Every week, Executive Food Editor Keith Dresser pairs each main dish with a side to give you a complete, satisfying dinner without the guesswork. Look for the game plan section to learn tips on how to streamline your kitchen work so dinner comes together quicker.
Dinner 1: Vegetable Paella and Brussels Sprout Salad
Cauliflower and Bean Paella showcases vegetables rather than merely using them to flavor the rice. This hearty version features green and butter beans—tributes to the vegetables Valencians often add to paella de verduras—plus chunky cauliflower florets. In lieu of the meaty fond that lends a savory backbone to protein-based paellas, we retooled a Spanish sofrito to make a complex flavor base. We dress our Brussels Sprout Salad with Warm Mustard Vinaigrette with a warm dressing that gently tenderizes the sprouts while letting them retain their freshness. Bites of quick-pickled shallot and dried apricots add pop, while Ricotta salata cheese, chopped toasted pistachios, and watercress contribute richness, crunch, and a touch of bitterness.
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Dinner 2: Spanish Migas and Leafy Green Salad
Spanish Migas with Fried Eggs is made by frying bread crumbs in pork fat to create a rich, satisfying hash. We render the fat from a mixture of soft chorizo and thick-cut bacon, then fry pieces of bread in the fat until the smallest pieces are browned and crisped throughout and the larger pieces are crisped on the outside and moist within. Next, we fry a mixture of Cubanelle and red bell peppers until they blister and soften, return the meat to the pan, and add sherry vinegar for brightness and parsley for color. Finally, we top the dish with sunny-side up fried eggs. The Leafy Green Salad can be adapted to work with your favorite mix of greens or lettuces. Feel free to use any type of vinegar in the dressing, but make sure to stick with a 4:1 ratio of oil to vinegar.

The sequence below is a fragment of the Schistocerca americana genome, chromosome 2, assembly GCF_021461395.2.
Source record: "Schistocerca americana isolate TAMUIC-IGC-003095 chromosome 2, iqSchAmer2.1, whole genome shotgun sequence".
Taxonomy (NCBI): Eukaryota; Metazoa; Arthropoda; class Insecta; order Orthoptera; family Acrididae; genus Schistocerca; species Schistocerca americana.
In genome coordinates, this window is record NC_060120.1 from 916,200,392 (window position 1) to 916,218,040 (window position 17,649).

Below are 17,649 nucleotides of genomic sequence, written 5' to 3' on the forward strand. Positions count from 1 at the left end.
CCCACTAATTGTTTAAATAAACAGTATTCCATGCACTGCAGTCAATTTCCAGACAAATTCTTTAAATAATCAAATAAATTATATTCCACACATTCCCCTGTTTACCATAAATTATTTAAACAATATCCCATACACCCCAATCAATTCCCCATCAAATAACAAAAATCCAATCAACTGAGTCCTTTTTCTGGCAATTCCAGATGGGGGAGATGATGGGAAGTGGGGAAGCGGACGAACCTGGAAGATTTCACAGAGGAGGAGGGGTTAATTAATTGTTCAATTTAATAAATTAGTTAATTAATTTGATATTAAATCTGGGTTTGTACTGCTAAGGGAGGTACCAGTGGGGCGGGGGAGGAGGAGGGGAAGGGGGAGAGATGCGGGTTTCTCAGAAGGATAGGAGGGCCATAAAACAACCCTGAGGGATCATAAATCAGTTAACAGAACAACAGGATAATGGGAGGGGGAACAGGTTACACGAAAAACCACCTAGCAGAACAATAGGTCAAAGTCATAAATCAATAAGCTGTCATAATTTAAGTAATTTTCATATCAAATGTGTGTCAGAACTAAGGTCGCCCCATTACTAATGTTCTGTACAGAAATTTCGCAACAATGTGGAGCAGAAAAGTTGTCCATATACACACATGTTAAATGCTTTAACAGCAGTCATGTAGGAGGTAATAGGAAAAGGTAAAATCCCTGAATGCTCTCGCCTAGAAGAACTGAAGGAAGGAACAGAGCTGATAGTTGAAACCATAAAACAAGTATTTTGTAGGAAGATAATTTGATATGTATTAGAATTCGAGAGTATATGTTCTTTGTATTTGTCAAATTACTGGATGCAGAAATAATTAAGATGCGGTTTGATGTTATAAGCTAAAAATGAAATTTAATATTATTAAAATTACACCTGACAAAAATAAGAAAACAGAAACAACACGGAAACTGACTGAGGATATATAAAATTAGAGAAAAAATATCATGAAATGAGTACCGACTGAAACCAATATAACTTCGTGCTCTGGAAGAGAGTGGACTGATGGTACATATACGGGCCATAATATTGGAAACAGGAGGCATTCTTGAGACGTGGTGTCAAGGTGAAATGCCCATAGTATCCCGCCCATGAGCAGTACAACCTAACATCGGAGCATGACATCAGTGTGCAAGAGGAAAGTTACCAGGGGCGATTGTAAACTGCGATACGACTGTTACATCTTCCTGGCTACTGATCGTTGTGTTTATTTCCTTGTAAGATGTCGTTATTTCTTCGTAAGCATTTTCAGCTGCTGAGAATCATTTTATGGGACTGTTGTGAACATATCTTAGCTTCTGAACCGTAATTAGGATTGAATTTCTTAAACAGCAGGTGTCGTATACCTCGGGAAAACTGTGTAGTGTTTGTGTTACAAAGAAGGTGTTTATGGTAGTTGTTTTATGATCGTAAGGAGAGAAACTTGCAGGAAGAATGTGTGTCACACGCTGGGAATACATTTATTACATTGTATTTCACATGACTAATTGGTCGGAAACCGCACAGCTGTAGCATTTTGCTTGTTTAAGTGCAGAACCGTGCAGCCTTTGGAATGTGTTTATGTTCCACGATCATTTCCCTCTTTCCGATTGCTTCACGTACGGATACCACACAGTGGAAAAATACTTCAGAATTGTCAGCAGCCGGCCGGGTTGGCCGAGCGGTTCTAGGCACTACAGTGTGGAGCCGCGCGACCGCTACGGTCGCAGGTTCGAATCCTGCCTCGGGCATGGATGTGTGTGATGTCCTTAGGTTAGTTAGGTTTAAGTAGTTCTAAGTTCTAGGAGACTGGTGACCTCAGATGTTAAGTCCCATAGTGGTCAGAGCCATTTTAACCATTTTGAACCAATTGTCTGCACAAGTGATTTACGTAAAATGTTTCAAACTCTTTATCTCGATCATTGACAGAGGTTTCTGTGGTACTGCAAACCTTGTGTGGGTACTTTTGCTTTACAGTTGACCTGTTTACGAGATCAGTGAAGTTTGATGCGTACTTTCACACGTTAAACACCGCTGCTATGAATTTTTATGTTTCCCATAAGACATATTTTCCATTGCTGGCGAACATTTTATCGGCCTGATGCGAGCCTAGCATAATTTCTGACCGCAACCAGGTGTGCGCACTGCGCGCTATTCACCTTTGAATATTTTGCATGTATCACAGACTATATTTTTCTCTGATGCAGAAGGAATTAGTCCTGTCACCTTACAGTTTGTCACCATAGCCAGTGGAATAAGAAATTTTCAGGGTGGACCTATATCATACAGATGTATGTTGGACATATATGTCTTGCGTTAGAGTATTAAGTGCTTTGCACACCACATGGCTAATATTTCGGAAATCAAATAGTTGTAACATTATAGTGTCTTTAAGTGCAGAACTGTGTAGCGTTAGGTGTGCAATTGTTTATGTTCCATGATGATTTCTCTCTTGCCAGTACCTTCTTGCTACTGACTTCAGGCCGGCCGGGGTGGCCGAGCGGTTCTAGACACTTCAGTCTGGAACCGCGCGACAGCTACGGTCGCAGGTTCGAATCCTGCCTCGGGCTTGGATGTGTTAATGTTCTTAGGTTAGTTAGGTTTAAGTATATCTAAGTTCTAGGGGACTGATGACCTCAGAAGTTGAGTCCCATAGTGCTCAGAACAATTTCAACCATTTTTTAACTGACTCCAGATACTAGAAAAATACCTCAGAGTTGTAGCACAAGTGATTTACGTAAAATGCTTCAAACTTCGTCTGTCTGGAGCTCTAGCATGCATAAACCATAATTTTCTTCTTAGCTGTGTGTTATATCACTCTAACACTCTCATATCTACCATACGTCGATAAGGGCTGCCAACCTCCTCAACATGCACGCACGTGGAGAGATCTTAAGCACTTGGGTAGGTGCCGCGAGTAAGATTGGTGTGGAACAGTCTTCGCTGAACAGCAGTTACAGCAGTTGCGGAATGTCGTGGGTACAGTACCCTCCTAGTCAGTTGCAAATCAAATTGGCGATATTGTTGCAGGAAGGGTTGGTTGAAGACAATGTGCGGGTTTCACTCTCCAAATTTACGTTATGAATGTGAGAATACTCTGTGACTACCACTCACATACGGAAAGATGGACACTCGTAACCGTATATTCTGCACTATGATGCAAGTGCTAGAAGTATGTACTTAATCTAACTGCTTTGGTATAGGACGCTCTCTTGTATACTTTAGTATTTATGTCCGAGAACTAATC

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Dinner 3: Smashed Burger and French Fries
Smashed Burgers share the same thin, verging-on-well-done profile as typical fast-food burgers, but their big selling point is an ultrabrown, crispy crust. We use commercial ground beef instead of grinding our own because the former is ground finer and thus exposes more myosin, a sticky meat protein that helps the patties hold together when they are smashed. Using a small saucepan to press straight down on the meat ensures that it spreads and sticks uniformly to the skillet (instead of shrinking as it is cooked), which helps guarantee deep browning. Our Easier French Fries recipe uses a modest amount of oil and doesn't call for double frying. We start the potatoes in cold oil and fry them over high heat until browned. Low-starch Yukon Golds make for a crisp exterior and a creamy interior.
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